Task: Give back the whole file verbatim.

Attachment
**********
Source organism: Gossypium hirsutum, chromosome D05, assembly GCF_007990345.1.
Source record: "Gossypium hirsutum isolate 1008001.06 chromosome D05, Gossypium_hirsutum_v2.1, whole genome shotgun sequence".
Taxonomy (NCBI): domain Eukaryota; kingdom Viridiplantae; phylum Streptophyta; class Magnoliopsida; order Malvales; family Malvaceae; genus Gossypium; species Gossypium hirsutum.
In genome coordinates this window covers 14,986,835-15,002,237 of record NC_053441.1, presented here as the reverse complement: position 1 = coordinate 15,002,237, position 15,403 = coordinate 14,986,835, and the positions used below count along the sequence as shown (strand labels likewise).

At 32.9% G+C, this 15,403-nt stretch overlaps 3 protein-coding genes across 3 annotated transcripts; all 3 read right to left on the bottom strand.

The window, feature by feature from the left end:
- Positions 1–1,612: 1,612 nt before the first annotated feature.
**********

Source organism: Gossypium hirsutum, chromosome D05, assembly GCF_007990345.1.
Source record: "Gossypium hirsutum isolate 1008001.06 chromosome D05, Gossypium_hirsutum_v2.1, whole genome shotgun sequence".
Taxonomy (NCBI): domain Eukaryota; kingdom Viridiplantae; phylum Streptophyta; class Magnoliopsida; order Malvales; family Malvaceae; genus Gossypium; species Gossypium hirsutum.
In genome coordinates this window covers 14,986,835-15,002,237 of record NC_053441.1, presented here as the reverse complement: position 1 = coordinate 15,002,237, position 15,403 = coordinate 14,986,835, and the positions used below count along the sequence as shown (strand labels likewise).

At 32.9% G+C, this 15,403-nt stretch overlaps 3 protein-coding genes across 3 annotated transcripts; all 3 read right to left on the bottom strand.

The window, feature by feature from the left end:
- Positions 1–1,612: 1,612 nt before the first annotated feature.